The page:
Wednesday, October 19, 2016

The Importance of Emotional Intelligence

Don't define your world in black and white, because there's grey in every story. Be who you are, but aspire to be better!

The Jedi Code
There is no emotionthere is peace
There is no ignorance, there is knowledge. 
There is no passion, there is serenity.
There is no chaos, there is harmony. 
There is no death, there is the Force.

Even though I've always identified with the Dark Side, I've been told on several occasions that I'm a Jedi when it comes to controlling my emotions. Not that I am an emotionless robot with no feelings, but I rarely let my emotions affect my behavior or my decisions. In my recent years as a young professional, I've learned that emotional intelligence is far more valuable in the workplace than IQ. It's not enough to be smart anymore. Emotional intelligence helps you connect to others in the workplace and in your personal life, ultimately helping you maintain a successful work/life balance. 

My sister recently had a "Lunch and Learn" at work discussing emotional intelligence, and it absolutely fascinated and inspired me. I couldn't help but engage my sister further in the topic, hoping to gain more insight. Emotional intelligence has always been something that I value highly and work toward improving every day. 

Too often, we bring the emotions at home to work and vice-versa. When an individual isn't able to control their emotions it can impact their ability to communicate and throw off their work/life balance. Emotions are a key driver of day-to-day behavior, so it's important to become more self-aware of your feelings and keep them under control.

As a child, I was bullied, which created residual emotions that I still struggle to control every day: depressionfear, and insecurity. I didn't always have a high EQ (like IQ, but for emotional intelligence), but it's definitely something that I've developed over time and continue to work at each day. Learning to be more self-aware of my emotions allowed me to deal with them head on, despite adversity. 

It doesn't have to be full blown depression, but simply "feeling down" on most days doesn't feel good. There will be days when your energy will be lower than normal. You'll worry too much, feel distracted, and just not feel "up" to doing anything that you normally would enjoy.

Whether it's as simple as introducing yourself to a stranger or skydiving, it's okay to feel anxious and scared. More often than not, your dreams and desires will scare you. Every important thing you want in life will require you to take a risk at some point or another, because the most rewarding entities exist on the other side of fear.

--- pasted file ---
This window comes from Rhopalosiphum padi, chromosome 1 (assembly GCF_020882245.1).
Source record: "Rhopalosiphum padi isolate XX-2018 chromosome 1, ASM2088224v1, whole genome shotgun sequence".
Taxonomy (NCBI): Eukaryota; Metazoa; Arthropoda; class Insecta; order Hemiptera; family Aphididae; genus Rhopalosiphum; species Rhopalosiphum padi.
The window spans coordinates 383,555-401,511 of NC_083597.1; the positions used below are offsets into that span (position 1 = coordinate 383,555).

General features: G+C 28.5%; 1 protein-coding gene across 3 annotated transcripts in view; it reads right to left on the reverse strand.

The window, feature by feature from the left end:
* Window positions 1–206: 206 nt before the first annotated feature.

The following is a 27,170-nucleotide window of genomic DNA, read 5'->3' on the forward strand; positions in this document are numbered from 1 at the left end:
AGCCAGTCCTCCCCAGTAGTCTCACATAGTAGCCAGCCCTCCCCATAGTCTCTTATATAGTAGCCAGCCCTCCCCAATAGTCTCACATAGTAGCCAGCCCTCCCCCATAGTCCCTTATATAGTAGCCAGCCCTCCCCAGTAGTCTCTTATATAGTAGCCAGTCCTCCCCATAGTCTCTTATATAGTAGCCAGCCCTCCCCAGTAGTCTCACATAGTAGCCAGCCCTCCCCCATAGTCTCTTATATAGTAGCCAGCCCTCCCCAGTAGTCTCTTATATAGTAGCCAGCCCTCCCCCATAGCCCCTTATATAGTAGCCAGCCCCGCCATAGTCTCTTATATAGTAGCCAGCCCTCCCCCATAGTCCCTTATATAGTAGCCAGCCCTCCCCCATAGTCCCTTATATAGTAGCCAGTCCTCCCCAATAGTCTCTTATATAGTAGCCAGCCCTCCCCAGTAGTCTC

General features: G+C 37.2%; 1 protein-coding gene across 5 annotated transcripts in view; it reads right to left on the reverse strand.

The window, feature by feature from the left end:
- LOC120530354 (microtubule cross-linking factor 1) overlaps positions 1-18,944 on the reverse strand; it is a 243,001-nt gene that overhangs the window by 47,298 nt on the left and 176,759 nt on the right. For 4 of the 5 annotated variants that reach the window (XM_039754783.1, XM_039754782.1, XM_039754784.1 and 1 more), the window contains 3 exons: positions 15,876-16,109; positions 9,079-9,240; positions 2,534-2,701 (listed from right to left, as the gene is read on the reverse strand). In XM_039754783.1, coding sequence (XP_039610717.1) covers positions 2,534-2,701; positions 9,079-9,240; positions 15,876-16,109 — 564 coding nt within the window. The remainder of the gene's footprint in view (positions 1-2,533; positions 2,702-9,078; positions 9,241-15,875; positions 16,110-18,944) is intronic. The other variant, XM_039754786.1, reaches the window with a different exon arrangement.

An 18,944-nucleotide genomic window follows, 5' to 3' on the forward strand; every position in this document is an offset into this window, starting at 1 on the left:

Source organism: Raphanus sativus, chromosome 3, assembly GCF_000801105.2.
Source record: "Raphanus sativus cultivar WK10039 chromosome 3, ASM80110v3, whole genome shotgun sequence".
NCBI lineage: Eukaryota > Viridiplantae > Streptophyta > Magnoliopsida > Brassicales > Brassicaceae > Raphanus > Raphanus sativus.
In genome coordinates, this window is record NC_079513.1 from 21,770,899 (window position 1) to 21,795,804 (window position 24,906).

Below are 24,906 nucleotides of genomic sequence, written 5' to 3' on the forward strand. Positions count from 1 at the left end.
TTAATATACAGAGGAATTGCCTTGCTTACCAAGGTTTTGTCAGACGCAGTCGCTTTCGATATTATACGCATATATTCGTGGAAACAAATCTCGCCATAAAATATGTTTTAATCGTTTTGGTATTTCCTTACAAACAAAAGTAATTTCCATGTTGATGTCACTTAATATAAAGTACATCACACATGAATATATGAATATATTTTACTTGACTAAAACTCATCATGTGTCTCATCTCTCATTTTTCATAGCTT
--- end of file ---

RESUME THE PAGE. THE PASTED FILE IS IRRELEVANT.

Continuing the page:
It's hard to cope when you feel like you're not meeting the goals and expectations you've set out for yourself. No one wants to feel inadequate. Sometimes we feel intimidated by the abilities of others, making us question our self-worth and affecting our self-confidence. 

By being more self-aware, I'm able to recognize my feelings as they occur. Over time, I've learned to identify triggers, such as situations or certain people, and I do my best to avoid them. I accept my emotions for what they are and try to maintain composure while considering how my irrational behaviors could potentially affect those around me. One impulsive action may feel justified in the moment, but it can also turn into something that you deeply regret later on. 

It's important to be kind to yourself and stay motivated, despite any setbacks. You have absolutely no control over the actions of others, but you have full control over yourself. I love the saying by Wayne Dyer: "How people treat you is their karma; how you react is yours."

When it comes to dealing with the emotions of others, I choose to be as sensitive, compassionate and understanding as I can. If someone is angry or frustrated, I do my best to not take what they say or how they act towards me personally. If someone is sad or upset, I listen to everything they want to share and acknowledge how they feel and why they feel that way. 

Rather than passing judgment, I prefer to listen and do my best to fully understand their dilemma. I empathize, show remorse, and ensure they know that I'll always support their decisions and be there for them. It's always been important for me to approach life with a level head. I'm not afraid to take initiative when needed. I can identify what's important and make informed decisions. I do my best to connect with everyone around me in a way that nurtures and empowers them.

The most important thing is to show your support and to validate their feelings. I only offer advice or help when asked. I do my best to show empathy and remorse, without over-stepping my boundaries. This helps build rapport, trust, and respect. 

This is my personal take on the qualities you should be aware of when dealing with your emotions as well as the emotions of others, whether you're at work or in your personal life. I know that there are other important emotions that people struggle with in their day to day lives, such as anger or guilt. 

I'm generally a happy and positive person, so I'm very sorry that I don't have any insight for other emotions. Hopefully, I've given you enough to identify the emotions you currently struggle with to find new ways to be more self-aware and control them. 

If you have any additional insights on emotional intelligence, please feel free to comment below. I'd love to discuss this topic further and gain more insight, especially concerning any other emotions that I'm not particularly familiar with.